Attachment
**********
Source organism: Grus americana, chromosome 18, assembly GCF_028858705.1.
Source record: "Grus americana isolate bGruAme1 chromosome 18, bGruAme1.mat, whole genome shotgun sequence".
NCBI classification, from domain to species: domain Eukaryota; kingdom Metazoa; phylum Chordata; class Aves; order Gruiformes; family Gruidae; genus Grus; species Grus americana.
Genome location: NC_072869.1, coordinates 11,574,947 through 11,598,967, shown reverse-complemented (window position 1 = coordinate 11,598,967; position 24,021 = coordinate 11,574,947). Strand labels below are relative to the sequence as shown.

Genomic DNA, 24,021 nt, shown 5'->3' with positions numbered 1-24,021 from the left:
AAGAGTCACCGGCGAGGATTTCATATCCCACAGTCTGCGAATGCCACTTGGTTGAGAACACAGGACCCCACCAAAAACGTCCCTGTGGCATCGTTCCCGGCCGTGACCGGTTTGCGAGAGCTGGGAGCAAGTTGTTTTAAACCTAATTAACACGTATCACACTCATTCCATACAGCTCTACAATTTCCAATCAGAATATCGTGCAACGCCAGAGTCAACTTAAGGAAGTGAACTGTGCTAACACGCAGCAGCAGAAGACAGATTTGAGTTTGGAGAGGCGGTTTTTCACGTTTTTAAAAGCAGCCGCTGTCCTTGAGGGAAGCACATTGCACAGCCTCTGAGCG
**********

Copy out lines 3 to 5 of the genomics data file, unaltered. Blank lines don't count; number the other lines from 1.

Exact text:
NCBI classification, from domain to species: domain Eukaryota; kingdom Metazoa; phylum Chordata; class Aves; order Gruiformes; family Gruidae; genus Grus; species Grus americana.
Genome location: NC_072869.1, coordinates 11,574,947 through 11,598,967, shown reverse-complemented (window position 1 = coordinate 11,598,967; position 24,021 = coordinate 11,574,947). Strand labels below are relative to the sequence as shown.

Genomic DNA, 24,021 nt, shown 5'->3' with positions numbered 1-24,021 from the left: